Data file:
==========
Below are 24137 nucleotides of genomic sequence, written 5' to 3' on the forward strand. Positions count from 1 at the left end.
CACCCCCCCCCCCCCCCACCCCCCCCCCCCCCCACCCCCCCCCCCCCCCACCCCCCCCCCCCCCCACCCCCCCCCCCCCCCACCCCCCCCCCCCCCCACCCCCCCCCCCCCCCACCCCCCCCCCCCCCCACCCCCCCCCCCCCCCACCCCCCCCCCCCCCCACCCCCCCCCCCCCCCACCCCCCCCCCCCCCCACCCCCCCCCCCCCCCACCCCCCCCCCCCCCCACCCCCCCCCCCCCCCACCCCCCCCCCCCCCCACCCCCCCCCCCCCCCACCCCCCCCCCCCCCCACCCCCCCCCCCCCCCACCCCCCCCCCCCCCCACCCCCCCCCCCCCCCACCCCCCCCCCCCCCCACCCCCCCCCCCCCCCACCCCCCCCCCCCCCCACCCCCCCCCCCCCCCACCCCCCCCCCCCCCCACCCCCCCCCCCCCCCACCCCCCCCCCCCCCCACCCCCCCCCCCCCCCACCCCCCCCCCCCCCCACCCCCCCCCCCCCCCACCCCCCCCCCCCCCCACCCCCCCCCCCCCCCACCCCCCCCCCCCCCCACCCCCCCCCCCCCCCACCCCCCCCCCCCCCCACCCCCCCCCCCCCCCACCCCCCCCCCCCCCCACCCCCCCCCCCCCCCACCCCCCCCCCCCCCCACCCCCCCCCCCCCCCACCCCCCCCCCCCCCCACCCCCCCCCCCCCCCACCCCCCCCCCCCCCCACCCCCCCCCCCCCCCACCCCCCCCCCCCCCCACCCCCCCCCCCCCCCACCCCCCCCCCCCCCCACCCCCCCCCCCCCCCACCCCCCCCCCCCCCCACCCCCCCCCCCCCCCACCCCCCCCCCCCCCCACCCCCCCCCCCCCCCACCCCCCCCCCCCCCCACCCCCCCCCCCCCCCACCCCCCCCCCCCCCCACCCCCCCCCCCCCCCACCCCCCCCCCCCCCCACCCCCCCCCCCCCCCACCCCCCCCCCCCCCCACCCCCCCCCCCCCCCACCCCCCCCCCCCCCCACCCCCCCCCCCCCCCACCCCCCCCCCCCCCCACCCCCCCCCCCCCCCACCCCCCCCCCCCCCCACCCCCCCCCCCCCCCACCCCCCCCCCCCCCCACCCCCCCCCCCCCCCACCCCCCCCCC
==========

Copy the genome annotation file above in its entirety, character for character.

Below are 24137 nucleotides of genomic sequence, written 5' to 3' on the forward strand. Positions count from 1 at the left end.
CACCCCCCCCCCCCCCCACCCCCCCCCCCCCCCACCCCCCCCCCCCCCCACCCCCCCCCCCCCCCACCCCCCCCCCCCCCCACCCCCCCCCCCCCCCACCCCCCCCCCCCCCCACCCCCCCCCCCCCCCACCCCCCCCCCCCCCCACCCCCCCCCCCCCCCACCCCCCCCCCCCCCCACCCCCCCCCCCCCCCACCCCCCCCCCCCCCCACCCCCCCCCCCCCCCACCCCCCCCCCCCCCCACCCCCCCCCCCCCCCACCCCCCCCCCCCCCCACCCCCCCCCCCCCCCACCCCCCCCCCCCCCCACCCCCCCCCCCCCCCACCCCCCCCCCCCCCCACCCCCCCCCCCCCCCACCCCCCCCCCCCCCCACCCCCCCCCCCCCCCACCCCCCCCCCCCCCCACCCCCCCCCCCCCCCACCCCCCCCCCCCCCCACCCCCCCCCCCCCCCACCCCCCCCCCCCCCCACCCCCCCCCCCCCCCACCCCCCCCCCCCCCCACCCCCCCCCCCCCCCACCCCCCCCCCCCCCCACCCCCCCCCCCCCCCACCCCCCCCCCCCCCCACCCCCCCCCCCCCCCACCCCCCCCCCCCCCCACCCCCCCCCCCCCCCACCCCCCCCCCCCCCCACCCCCCCCCCCCCCCACCCCCCCCCCCCCCCACCCCCCCCCCCCCCCACCCCCCCCCCCCCCCACCCCCCCCCCCCCCCACCCCCCCCCCCCCCCACCCCCCCCCCCCCCCACCCCCCCCCCCCCCCACCCCCCCCCCCCCCCACCCCCCCCCCCCCCCACCCCCCCCCCCCCCCACCCCCCCCCCCCCCCACCCCCCCCCCCCCCCACCCCCCCCCCCCCCCACCCCCCCCCCCCCCCACCCCCCCCCCCCCCCACCCCCCCCCCCCCCCACCCCCCCCCCCCCCCACCCCCCCCCCCCCCCACCCCCCCCCCCCCCCACCCCCCCCCCCCCCCACCCCCCCCCCCCCCCACCCCCCCCCCCCCCCACCCCCCCCCCCCCCCACCCCCCCCCCCCCCCACCCCCCCCCCCCCCCACCCCCCCCCCCCCCCACCCCCCCCCCCCCCCACCCCCCCCCCCCCCCACCCCCCCCCCCCCCCACCCCCCCCCC